"We notice however the frequency of the device of making the revenge come from another world, through gods or ghosts or oracles. This device expands the conceptions of both nature and law beyond the limits of the obvious and tangible. It does not thereby transcend those conceptions, as it is still natural law that is manifested by thetragic action. Here we see the tragic hero as disturbing a balance

in nature, nature being conceived as an order stretching over the

two kingdoms of the visible and the invisible, a balance which

sooner or later must right itself. The righting of the balance is what

the Greeks called nemesis: again, the agent or instrument of nemesis may be human vengeance, ghostly vengeance, divine vengeance,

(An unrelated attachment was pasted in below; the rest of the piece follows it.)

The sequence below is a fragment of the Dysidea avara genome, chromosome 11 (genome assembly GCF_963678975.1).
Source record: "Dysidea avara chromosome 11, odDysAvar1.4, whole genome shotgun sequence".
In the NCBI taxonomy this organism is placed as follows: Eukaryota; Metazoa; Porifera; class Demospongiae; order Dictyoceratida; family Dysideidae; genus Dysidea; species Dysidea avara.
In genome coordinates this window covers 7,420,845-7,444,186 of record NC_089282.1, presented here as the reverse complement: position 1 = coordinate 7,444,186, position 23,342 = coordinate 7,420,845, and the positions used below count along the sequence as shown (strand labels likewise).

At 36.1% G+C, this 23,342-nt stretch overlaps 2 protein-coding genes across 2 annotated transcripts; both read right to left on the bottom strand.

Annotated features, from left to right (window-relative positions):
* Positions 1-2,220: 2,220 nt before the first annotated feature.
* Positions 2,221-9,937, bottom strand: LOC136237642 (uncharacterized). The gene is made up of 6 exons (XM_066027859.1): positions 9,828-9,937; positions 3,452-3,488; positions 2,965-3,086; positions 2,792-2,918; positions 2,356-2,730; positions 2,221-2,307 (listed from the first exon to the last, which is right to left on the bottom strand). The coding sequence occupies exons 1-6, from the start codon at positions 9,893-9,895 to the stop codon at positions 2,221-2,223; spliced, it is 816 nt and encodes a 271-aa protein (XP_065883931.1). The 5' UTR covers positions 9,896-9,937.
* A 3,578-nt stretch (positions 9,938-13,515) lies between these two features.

divine justice, accident, fate or the logic of events, but the essential

thing is that nemesis happens, and happens impersonally, unaffected,

as Oedipus Tyrannus illustrates, by the moral quality of human

motivation involved. In the Oresteia we are led from a series

of revenge-movements into a final vision of natural law, a universal

compact in which moral law is included and which the gods, in the

person of the goddess of wisdom, endorse. Here nemesis, like its

counterpart the Mosaic law in Christianity, is not abolished but fulfilled:

it is developed from a mechanical or arbitrary sense of restored

order, represented by the Furies, to the rational sense of it

expounded by Athene."

So, that's the plan, guys and dolls. Let's hop to it!

 

Elia meets Karl Marx at the South Sea House

    When Charles Lamb, a scholarship boy at Christ’s Hospital, was fifteen, one of his patrons, Thomas Coventry, had a discussion with a...